London Evening Standard/London
Boris Johnson yesterday launched a devastating new attack on David Cameron’s EU deal, saying it condemns Britain to be stuck “hook, line and sinker” in an un-reformed Europe.
In an interview with the Evening Standard, he said the country will have no bargaining power left if it votes to stay in the European Union on terms that meant “no real change”.
“We will never be able credibly to argue for any reform in Europe again,” he warned, adding Britain would be “the frog in the boiling saucepan of water”. He went on: “We will be signed up to this thing lock, stock and barrel — hook, line and sinker.”
The Tory truce on Europe shattered yesterday when Liam Fox, the former defence secretary, suggested that Cameron will have to resign as prime minister if the public votes Leave on June 23.
Asked if the premier could stay after losing, he replied: “Yes, constitutionally, of course.” Downing Street is insisting that Cameron’s position would not be affected, fearing that his critics may turn the EU referendum into a showdown on the Tory leader’s future.
Work and Pensions Secretary Iain Duncan Smith attacked the “spin and smear” tactics of the Remain campaign, saying the acrimony “will I fear have consequences long beyond June 23”.
The City of London Corporation, the Square Mile’s local authority, on Thursday night formally backed a vote to Remain. Policy chairman Mark Boleat said City firms “of all sizes and in different sectors are voicing their concerns about the risks of leaving”.
Labour’s Chuka Umunna piled in: “This is a humiliation for Boris Johnson. The City has made a clear statement that jobs are safer with Britain in Europe.”
Downing Street has effectively taken control of the Remain campaign, co-ordinating powerful interventions by business leaders, military figures and even foreign leaders.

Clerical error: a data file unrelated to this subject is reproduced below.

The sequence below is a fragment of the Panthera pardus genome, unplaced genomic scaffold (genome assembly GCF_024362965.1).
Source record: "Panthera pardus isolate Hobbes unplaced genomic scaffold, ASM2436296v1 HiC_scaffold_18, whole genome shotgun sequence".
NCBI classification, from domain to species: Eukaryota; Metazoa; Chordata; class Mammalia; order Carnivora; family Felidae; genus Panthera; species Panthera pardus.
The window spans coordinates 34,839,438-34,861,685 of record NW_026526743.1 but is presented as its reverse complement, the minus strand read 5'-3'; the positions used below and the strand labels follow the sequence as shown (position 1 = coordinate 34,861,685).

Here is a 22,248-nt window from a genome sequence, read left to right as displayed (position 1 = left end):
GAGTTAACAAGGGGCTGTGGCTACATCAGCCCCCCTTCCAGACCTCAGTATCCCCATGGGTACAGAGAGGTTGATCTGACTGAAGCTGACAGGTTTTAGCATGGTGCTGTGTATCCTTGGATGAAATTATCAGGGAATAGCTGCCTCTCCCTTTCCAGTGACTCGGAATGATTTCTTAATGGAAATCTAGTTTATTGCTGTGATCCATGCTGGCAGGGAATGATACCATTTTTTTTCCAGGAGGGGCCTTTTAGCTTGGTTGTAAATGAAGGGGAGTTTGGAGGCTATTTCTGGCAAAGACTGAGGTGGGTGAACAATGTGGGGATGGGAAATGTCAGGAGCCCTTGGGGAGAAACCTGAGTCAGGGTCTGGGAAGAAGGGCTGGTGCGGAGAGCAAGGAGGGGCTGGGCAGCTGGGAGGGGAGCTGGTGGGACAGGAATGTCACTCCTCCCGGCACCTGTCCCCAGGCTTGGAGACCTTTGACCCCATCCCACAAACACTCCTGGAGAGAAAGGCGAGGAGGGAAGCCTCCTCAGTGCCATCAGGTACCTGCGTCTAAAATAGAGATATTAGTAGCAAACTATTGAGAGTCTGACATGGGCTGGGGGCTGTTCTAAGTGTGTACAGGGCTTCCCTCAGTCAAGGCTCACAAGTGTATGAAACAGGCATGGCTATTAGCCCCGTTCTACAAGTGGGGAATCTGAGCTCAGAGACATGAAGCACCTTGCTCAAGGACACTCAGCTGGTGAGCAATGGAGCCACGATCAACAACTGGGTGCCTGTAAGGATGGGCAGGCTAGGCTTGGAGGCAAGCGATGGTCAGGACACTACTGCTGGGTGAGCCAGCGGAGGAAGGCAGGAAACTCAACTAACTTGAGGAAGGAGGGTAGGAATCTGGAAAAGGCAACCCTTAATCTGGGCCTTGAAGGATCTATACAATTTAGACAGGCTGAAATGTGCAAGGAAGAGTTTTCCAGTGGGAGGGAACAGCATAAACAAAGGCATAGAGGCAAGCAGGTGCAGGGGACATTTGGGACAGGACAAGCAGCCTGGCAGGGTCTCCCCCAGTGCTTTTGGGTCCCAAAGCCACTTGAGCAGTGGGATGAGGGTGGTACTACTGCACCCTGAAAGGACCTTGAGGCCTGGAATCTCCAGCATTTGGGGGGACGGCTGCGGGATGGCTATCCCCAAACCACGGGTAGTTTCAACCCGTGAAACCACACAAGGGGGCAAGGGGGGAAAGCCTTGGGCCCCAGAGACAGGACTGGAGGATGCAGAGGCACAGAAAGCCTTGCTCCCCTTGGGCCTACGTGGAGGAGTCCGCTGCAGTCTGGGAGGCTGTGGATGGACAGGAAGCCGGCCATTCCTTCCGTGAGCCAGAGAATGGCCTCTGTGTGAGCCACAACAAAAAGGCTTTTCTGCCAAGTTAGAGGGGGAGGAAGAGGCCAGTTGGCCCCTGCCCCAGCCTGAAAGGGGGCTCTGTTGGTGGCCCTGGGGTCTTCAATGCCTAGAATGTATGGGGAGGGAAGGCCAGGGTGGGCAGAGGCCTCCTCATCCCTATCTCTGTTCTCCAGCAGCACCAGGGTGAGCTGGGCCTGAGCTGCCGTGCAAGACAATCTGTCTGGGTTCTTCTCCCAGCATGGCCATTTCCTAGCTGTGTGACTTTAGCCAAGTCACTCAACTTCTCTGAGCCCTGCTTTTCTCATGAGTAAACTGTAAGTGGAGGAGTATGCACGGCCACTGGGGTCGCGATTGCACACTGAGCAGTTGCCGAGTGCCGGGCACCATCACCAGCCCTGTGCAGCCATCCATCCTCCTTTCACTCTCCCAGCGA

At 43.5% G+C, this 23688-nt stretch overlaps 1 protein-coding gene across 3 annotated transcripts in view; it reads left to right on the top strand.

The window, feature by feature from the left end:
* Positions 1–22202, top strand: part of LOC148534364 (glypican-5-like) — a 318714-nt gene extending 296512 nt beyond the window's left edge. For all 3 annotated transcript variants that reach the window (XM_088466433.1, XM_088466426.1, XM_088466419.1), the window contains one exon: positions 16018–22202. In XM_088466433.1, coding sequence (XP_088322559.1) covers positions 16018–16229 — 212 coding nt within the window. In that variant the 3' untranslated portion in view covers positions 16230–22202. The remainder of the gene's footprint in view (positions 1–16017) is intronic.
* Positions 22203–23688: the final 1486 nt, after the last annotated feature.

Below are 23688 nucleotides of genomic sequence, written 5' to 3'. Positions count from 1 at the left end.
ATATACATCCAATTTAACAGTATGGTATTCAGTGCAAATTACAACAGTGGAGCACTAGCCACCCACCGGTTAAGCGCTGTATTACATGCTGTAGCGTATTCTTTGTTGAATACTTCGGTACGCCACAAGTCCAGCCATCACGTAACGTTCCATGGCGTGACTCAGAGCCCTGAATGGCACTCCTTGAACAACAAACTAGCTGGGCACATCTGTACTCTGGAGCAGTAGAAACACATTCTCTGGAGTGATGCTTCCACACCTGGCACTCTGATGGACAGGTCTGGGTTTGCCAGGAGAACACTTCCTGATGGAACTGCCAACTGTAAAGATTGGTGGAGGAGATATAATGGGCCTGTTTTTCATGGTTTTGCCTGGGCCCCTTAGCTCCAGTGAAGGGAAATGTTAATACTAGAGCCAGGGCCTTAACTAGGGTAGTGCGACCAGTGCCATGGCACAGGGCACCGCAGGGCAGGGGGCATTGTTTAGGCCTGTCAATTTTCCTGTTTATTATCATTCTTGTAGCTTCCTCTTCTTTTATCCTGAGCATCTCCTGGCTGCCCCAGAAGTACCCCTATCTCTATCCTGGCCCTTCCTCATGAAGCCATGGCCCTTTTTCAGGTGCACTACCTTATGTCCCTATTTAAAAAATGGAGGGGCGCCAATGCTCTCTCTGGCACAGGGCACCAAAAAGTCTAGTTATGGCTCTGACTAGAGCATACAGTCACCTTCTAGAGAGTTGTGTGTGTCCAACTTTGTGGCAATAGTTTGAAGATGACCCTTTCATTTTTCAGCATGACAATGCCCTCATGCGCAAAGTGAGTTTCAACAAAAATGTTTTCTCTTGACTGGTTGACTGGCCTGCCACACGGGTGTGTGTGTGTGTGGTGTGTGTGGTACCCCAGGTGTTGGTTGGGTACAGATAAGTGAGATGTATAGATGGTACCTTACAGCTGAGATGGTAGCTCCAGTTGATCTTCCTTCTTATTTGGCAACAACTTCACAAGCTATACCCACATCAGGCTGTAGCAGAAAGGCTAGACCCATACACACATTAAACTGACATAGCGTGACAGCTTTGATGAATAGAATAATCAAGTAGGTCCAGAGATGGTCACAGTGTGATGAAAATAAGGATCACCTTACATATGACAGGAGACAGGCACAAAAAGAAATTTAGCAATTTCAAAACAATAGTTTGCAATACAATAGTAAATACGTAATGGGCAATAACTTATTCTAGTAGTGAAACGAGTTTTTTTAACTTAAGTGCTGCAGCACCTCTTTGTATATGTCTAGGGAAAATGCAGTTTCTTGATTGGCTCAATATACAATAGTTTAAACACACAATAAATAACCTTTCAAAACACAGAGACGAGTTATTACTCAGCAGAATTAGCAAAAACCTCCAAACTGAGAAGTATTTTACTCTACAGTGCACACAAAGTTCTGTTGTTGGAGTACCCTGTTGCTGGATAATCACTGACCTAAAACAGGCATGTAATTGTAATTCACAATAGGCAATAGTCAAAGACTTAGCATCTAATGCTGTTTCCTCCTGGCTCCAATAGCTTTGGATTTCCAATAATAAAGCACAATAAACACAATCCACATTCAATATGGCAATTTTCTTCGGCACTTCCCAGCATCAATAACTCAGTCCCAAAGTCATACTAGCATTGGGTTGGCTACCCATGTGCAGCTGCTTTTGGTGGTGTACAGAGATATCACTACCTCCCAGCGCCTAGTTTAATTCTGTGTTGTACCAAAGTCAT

Johnson insisted his relations with the prime minister were “always friendly”.
Asked about Cameron’s attack on him in the Commons — which included a jibe about him using the vote to further his ambitions - Johnson claimed: “I didn’t actually notice. I was so wrapped up in meditation on the European treaties that I’m afraid, whatever it was, passed me by.”
He told the Evening Standard that he finally lost hope that Cameron would restore the sovereignty of parliament after the PM produced drafts of proposals for a new law supposed to make Westminster over-ride the European Court of Justice. “It became obvious that the whole exercise was just, you know, circular,” he said. “It all ends up as an elaborate attempt to suck and blow at once... It just doesn’t work.”
He said prospects were “not encouraging” for Cameron’s deal to be honoured in full by the EU.
Johnson told of his frustration that EU regulations stopped him from doing his job effectively as mayor. He revealed that City Hall was almost forced to spend hundreds of millions on digging wider tunnels for Crossrail 1 so German trains could use them. “What a load of cobblers,” he said. “You are not going to get German trains running on Crossrail.”
He criticised regulations for blocking him from requiring safer lorries “because Renault doesn’t yet have its models ready”. “So, female cyclists get crushed because those tipper trucks are not designed to save lives,” said the mayor.
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